Time flies when procrastinating about saving
Find ways to start saving in small ways. (Shutterstock)
When it comes to saving, so many of us are guilty of thinking "it's okay; I'll start tomorrow". But before you know it, another year has gone by and you still haven't put your saving plan into action. Having financial goals is very important, especially when living in a country where pensions and social benefits don't exist.
Dreaming about where you would like to be in five, 10 or even 30 years' time is one thing, but like with anything you want to achieve in life, you have to take positive steps to make saving happen. Create a spreadsheet or download an app to your smartphone if you think it will help, but make saving a habit, a routine, a part of your life. While it might feel like a chore now - and you may have to miss a brunch here or there, or not upgrade your Apple product as soon as the latest model is released - think about the long term and don't deviate from your goal.
If you haven't started saving yet don't beat yourself up about it or start to panic; you are far from alone. A survey carried out earlier this year by HSBC found that saving for retirement was not a priority for 87 per cent of people in the UAE. Meanwhile, another survey by National Bonds Corporation revealed 77 per cent of those people who are saving in the UAE don't think the amount of money they are setting aside will be enough to see them through retirement.
Be realistic in your saving plan. Don't try and fix your situation quickly, as you'll likely end up breaking and going on a spending spree. Instead, do it in small steps by aiming to save anything from 10-30 per cent of your monthly salary. One of the many wonderful things about living in the UAE is the tax-free salary; if you were working in your home country where money would be deducted from your salary, think of it in the same way. Set up a direct debit so a fixed amount leaves your main bank account and goes into a savings account every month.
While it hasn't always been an option, savers in the UAE can now earn higher returns for their money. In February, for example, Mashreq announced a new saving product that offers four per cent interest, which is currently the highest in the market. The majority of UAE banks, however, are now also offering attractive savings and fixed-deposit accounts and at compareit4me.com we've seen a noticeable increase in the amount of consumers searching for these products.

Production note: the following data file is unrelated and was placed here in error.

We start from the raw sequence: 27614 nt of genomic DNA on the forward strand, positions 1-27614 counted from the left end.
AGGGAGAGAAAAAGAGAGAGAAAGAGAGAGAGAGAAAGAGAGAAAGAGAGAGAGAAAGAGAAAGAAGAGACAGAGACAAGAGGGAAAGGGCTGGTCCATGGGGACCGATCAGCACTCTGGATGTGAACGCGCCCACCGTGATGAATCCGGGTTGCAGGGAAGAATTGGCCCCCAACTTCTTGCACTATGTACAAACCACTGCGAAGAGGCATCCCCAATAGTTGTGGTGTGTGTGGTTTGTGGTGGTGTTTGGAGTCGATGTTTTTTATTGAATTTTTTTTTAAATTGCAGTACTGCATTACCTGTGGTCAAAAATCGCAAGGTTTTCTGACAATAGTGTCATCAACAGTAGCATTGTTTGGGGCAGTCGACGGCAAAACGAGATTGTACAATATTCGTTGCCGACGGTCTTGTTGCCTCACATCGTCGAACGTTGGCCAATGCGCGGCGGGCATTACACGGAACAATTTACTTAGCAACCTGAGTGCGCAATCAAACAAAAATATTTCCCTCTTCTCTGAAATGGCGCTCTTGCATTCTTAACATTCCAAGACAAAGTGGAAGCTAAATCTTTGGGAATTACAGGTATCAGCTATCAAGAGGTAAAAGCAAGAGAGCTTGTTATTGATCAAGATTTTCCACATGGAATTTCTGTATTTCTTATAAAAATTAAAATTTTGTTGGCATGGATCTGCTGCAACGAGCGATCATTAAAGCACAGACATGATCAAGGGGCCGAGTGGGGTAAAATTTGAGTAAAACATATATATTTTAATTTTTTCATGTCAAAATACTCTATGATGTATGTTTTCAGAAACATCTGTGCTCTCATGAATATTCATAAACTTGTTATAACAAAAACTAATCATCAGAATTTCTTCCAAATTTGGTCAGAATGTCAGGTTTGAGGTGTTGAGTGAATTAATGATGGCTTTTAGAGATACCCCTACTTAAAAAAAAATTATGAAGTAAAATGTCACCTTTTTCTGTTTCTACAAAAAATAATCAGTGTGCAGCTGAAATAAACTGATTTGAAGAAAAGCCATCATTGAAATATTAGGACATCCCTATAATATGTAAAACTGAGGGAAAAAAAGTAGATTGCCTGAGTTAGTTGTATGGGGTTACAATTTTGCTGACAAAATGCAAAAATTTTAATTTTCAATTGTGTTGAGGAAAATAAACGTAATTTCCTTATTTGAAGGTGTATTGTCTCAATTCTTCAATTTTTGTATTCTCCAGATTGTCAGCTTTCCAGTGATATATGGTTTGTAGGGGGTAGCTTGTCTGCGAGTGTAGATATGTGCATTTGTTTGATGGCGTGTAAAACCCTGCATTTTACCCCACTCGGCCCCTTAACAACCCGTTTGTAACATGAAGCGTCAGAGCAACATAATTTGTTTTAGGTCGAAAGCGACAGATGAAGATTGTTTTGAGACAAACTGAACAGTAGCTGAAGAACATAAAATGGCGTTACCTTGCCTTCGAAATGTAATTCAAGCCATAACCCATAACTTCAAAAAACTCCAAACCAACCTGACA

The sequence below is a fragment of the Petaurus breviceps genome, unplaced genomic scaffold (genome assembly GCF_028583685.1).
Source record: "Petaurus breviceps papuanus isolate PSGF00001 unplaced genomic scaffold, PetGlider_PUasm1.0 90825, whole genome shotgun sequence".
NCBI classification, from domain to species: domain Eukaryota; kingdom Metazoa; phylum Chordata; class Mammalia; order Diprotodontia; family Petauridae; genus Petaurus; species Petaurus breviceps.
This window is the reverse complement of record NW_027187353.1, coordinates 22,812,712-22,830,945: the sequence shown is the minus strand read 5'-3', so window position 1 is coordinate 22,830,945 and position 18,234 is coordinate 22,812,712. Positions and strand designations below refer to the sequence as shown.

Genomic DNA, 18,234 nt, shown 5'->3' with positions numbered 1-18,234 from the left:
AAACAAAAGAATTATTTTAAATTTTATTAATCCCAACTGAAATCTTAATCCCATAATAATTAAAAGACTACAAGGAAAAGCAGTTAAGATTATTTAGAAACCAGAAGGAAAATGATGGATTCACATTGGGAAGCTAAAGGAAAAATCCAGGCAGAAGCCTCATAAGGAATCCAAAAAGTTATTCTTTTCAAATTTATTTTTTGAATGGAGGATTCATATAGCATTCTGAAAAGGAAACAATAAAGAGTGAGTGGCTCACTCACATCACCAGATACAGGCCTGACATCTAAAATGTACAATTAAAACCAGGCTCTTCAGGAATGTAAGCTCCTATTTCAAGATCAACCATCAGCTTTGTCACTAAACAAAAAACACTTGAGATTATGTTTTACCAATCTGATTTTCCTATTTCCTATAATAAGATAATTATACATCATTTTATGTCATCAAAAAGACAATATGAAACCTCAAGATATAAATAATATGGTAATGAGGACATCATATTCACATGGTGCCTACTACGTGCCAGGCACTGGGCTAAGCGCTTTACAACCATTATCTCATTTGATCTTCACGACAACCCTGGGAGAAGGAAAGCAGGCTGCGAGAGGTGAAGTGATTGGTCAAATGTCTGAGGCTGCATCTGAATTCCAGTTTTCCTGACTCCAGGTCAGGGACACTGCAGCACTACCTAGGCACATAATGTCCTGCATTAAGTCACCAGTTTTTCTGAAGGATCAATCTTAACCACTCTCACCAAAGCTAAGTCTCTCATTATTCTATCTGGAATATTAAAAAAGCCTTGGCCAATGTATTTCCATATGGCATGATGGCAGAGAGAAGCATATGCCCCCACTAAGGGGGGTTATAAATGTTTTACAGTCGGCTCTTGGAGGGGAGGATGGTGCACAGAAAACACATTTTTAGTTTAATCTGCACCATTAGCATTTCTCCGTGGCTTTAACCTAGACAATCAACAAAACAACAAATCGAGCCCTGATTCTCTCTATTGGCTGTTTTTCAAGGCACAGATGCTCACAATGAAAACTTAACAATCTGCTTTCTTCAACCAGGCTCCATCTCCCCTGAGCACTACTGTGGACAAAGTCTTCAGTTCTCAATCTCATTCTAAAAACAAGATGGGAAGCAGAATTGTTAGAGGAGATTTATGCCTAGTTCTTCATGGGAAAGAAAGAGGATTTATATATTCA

Interest/profit rates for savings accounts vary from 0.5 per cent up to four per cent, while a fixed-rate deposit account could see a saver gaining from 0.55-2.5 per cent on an investment, depending on the bank and the term period. As with any financial product, anyone looking to take a savings account should ensure they compare all of the options available and select the one which will allow them to reach their goal most efficiently.
Another big factor to take into consideration when comparing bank accounts is future location. If the consumer doesn't foresee a lengthy stay in the UAE, a portable bank account would be the best option.
Portable bank accounts are available in the UAE; both Abu Dhabi Commercial Bank and HSBC are among those banks offering accounts which are still accessible if the consumer decides to relocate.
For this same reason, offshore banking is still increasingly popular in the region. Expats are continuing to choose to invest their money in accounts they can access when they return to their home country.
In fact, a recent survey carried out by compareit4me.com found that while 65.5 per cent of the respondents claimed to be saving between 10 and 50 per cent of their salary every month, the money is going to offshore accounts, as opposed to a UAE account - even more reason for UAE banks to continue in their push to offer competitive interest rates.
Saving takes some serious discipline, but just small amounts saved regularly will add up over time. And whether used to purchase your dream home, as a contribution to your pension, school fees or an unlikely rainy day in the UAE, savings make these things a bit easier.
By Jon Richards
The writer is the chief executive officer of compareit4me.com. Views expressed are his own and do not reflect the newspaper's policy.
- Time flies when you're freezing? Jordan to switch to winter clocks as snow arrives
- Financial planning: Take time now, save money later
- 3-day door to door vaccination to save children from polio gets a flying start
- Flying doctors save the day in Gaza
- 8-year-old Yemeni child dies at hands of 40-year-old husband on wedding night